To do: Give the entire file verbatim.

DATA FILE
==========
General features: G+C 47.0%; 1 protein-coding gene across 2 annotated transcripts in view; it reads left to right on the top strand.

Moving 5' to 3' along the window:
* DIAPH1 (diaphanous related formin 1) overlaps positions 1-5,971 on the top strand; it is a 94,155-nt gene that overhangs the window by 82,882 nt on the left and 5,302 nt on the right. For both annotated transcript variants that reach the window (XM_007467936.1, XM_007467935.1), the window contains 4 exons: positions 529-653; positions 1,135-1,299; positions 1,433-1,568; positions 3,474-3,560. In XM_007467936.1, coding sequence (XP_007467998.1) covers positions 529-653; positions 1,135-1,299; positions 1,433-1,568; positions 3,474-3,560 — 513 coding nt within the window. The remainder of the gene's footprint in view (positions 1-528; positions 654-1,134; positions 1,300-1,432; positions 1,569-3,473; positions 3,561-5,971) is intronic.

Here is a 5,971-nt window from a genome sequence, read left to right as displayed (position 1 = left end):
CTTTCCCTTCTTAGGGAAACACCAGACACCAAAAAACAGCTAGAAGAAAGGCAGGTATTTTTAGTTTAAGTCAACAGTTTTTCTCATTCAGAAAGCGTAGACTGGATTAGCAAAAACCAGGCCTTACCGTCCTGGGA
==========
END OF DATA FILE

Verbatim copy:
General features: G+C 47.0%; 1 protein-coding gene across 2 annotated transcripts in view; it reads left to right on the top strand.

Moving 5' to 3' along the window:
* DIAPH1 (diaphanous related formin 1) overlaps positions 1-5,971 on the top strand; it is a 94,155-nt gene that overhangs the window by 82,882 nt on the left and 5,302 nt on the right. For both annotated transcript variants that reach the window (XM_007467936.1, XM_007467935.1), the window contains 4 exons: positions 529-653; positions 1,135-1,299; positions 1,433-1,568; positions 3,474-3,560. In XM_007467936.1, coding sequence (XP_007467998.1) covers positions 529-653; positions 1,135-1,299; positions 1,433-1,568; positions 3,474-3,560 — 513 coding nt within the window. The remainder of the gene's footprint in view (positions 1-528; positions 654-1,134; positions 1,300-1,432; positions 1,569-3,473; positions 3,561-5,971) is intronic.

Here is a 5,971-nt window from a genome sequence, read left to right as displayed (position 1 = left end):
CTTTCCCTTCTTAGGGAAACACCAGACACCAAAAAACAGCTAGAAGAAAGGCAGGTATTTTTAGTTTAAGTCAACAGTTTTTCTCATTCAGAAAGCGTAGACTGGATTAGCAAAAACCAGGCCTTACCGTCCTGGGA